It stands to reason that when you have spent as many years kneeling before the video game shrine as I have that my time well spent has seen me venture deep within a wealth of wild, truly weird and definitely wonderful pixelated playgrounds.

Strange, and occasionally scary, lands in which the bizarre would seep from every corner of the screen and leave me in little doubt that some game creating boffins, particularly those practicing the dark art in gaming’s infancy, were possibly a tad unhinged.

In more recent times sightings of this wilder breed of game seemed to have been in decline. Where once madcap ideas gave flesh to the bones of outlandish characters and coloured the gaming world as we knew it, now just the odd flicker of weirdness would occasionally tinge the corners of gaming’s new embrace for uber-realism. The old world that I’d grown up with appeared to be going the way of the Dodo.

Then I fired up Doki-Doki Universe.


As the childlike charm of the crudely sketched artwork, colour emblazoned characters and strong whiff of oddness spilled from the screen my intrigue was caught. I began to wax my surfboard ready to ride upon a wave of nostalgia.

Not that what sat before me was a game that trod old, well-worn routes. Not at all. If anything Doki-Doki Universe seemed to be something that, at its core at least, I hadn’t really seen before. A game with a warm-heart and a gentleness about it, but, thanks also to the whole air of the tale being permeated with the scent of creative minds running free, unshackled with no big budget targets and no boundaries, it also felt a little like a game from days gone by.

Doki-Doki Universe is a different breed of game.

Despite the simplistic visuals that bounce playfully on screen and seem to have sprung to life straight from the walls of a nursery, the game actually attempts to delve deep and tackle the big question of what it is to be human. Now that’s something I wasn’t expecting.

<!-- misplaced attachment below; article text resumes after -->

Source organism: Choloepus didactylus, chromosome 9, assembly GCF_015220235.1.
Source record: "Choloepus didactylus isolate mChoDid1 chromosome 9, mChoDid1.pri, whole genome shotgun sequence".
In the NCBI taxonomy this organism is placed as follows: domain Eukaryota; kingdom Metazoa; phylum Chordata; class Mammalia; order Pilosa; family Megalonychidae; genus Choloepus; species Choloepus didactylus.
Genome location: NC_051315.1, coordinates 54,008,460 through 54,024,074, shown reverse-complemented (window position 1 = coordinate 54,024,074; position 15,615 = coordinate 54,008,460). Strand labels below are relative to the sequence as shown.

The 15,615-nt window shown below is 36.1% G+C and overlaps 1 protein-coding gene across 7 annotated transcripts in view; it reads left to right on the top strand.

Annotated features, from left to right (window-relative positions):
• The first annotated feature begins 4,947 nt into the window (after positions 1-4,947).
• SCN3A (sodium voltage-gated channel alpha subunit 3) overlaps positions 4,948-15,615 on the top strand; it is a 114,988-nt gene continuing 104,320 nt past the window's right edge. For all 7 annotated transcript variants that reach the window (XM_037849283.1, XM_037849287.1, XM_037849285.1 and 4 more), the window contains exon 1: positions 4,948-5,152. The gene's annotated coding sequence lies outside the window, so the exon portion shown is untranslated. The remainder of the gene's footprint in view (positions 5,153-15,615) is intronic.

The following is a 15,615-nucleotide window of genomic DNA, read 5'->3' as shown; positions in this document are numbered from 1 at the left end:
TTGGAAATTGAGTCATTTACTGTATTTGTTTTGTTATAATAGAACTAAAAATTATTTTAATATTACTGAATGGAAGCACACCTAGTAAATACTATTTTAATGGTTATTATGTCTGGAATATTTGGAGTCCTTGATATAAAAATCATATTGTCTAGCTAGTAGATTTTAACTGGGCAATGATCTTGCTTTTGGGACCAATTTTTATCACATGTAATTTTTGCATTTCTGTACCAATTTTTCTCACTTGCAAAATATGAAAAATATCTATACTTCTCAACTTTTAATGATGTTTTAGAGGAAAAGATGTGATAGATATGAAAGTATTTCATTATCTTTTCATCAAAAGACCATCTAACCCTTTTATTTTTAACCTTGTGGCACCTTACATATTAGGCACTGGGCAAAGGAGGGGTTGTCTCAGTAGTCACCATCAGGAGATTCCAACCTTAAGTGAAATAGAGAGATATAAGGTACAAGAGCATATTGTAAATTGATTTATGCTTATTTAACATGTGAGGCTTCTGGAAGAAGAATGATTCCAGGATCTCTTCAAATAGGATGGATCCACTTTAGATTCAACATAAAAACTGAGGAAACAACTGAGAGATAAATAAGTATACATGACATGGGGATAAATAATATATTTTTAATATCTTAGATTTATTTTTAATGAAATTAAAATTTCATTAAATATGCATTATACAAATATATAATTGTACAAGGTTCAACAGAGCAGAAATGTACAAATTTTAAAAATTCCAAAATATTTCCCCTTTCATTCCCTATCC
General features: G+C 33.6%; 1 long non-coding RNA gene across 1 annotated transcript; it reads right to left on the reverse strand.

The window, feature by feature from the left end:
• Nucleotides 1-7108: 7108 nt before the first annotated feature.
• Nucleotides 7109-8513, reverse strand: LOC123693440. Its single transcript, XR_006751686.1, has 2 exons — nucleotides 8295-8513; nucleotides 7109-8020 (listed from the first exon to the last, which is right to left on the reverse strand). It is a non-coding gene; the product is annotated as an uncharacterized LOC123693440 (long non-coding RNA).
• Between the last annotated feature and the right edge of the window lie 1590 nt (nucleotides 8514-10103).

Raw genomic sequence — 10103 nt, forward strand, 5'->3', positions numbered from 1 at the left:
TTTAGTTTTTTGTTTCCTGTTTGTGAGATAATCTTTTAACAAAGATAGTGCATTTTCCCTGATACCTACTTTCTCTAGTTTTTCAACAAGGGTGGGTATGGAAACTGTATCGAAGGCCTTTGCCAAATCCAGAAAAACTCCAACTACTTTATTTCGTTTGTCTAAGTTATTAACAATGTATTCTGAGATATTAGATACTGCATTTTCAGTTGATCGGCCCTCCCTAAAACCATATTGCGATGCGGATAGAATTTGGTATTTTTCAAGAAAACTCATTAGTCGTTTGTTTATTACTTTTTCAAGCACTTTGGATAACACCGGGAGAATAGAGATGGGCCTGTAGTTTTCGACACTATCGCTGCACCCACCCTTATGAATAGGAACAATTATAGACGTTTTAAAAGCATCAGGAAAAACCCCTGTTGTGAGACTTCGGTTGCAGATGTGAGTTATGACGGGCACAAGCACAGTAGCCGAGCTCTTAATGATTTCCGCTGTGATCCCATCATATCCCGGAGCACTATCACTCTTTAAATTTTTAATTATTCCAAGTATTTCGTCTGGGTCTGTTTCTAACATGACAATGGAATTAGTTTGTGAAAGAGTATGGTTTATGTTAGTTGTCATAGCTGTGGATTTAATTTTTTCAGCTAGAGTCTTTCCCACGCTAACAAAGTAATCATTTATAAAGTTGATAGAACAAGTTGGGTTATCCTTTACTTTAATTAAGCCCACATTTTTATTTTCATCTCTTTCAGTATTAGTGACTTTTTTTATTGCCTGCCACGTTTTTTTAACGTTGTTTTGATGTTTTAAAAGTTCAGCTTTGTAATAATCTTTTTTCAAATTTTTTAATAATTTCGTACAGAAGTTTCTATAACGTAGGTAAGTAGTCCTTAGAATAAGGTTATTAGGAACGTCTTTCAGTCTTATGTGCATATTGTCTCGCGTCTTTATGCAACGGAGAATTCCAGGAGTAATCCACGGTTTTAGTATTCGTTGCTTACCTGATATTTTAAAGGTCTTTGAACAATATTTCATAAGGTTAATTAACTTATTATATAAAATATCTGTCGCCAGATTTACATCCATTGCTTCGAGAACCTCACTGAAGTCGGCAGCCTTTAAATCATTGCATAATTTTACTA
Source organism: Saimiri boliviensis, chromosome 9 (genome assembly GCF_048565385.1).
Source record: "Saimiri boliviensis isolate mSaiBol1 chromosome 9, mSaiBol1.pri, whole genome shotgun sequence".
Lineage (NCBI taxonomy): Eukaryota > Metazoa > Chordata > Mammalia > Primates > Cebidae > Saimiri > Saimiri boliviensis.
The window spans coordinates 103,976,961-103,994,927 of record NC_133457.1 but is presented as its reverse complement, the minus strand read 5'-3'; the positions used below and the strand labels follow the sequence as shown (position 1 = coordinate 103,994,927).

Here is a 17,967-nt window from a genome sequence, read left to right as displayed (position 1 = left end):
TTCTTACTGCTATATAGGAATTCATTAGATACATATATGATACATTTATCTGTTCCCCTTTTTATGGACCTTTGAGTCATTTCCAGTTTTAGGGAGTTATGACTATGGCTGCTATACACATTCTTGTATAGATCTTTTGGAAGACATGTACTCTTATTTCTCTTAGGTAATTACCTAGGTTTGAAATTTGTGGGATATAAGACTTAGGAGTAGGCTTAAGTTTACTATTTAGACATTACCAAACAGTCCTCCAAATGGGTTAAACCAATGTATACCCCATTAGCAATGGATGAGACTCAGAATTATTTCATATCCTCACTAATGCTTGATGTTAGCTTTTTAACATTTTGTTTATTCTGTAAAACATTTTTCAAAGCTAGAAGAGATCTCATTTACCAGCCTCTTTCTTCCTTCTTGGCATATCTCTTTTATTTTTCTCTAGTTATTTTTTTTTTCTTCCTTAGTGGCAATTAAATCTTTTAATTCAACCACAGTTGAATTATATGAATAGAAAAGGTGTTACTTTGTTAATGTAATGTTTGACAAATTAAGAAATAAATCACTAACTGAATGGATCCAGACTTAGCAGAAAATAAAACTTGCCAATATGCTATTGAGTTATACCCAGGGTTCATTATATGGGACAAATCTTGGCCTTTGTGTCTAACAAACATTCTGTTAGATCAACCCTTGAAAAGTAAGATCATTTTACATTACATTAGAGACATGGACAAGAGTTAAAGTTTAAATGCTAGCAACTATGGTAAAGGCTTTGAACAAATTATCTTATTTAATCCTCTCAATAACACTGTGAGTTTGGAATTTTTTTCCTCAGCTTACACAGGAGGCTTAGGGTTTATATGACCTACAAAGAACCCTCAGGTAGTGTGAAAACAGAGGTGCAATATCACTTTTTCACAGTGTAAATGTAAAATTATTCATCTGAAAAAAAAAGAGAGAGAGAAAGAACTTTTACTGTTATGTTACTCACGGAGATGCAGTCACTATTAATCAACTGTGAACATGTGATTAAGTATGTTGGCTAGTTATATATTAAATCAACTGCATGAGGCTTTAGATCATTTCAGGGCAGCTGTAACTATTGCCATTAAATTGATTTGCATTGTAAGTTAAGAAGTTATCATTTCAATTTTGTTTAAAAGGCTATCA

How the game sets the stage for this is to put you, the player, into the metal body of a robot, known as QT3, and send you zipping around the galaxy upon the back of a flying pig, or a similar flying creature, answering character assessing questions and helping out with tasks upon various planets. I’m not making this up, believe me, I did pinch my arm a couple of time during play to make sure I wasn’t dreaming the whole thing.

As the game opens we witness the sorry sight of QT3 being abandoned by his family with only a red balloon for company. The years roll by, our robot hero waits, but the family never return. Cue Alien Jeff who comes across QT3 while zipping along in his flying saucer and explains that its particular model of robot is being scrapped as it doesn’t have a grasp on humanity. Thus begins a robot’s travels through a cast of weird and, erm…weirder characters and a deluge of personality tests as it attempts to learn about the intricacies of what makes us human.

It was the beginning of an adventure I never really expected to be taking in this day and age of high definition violence where most gaming problems are solved with a bullet and a fist, but I have to say, it was also a welcome one.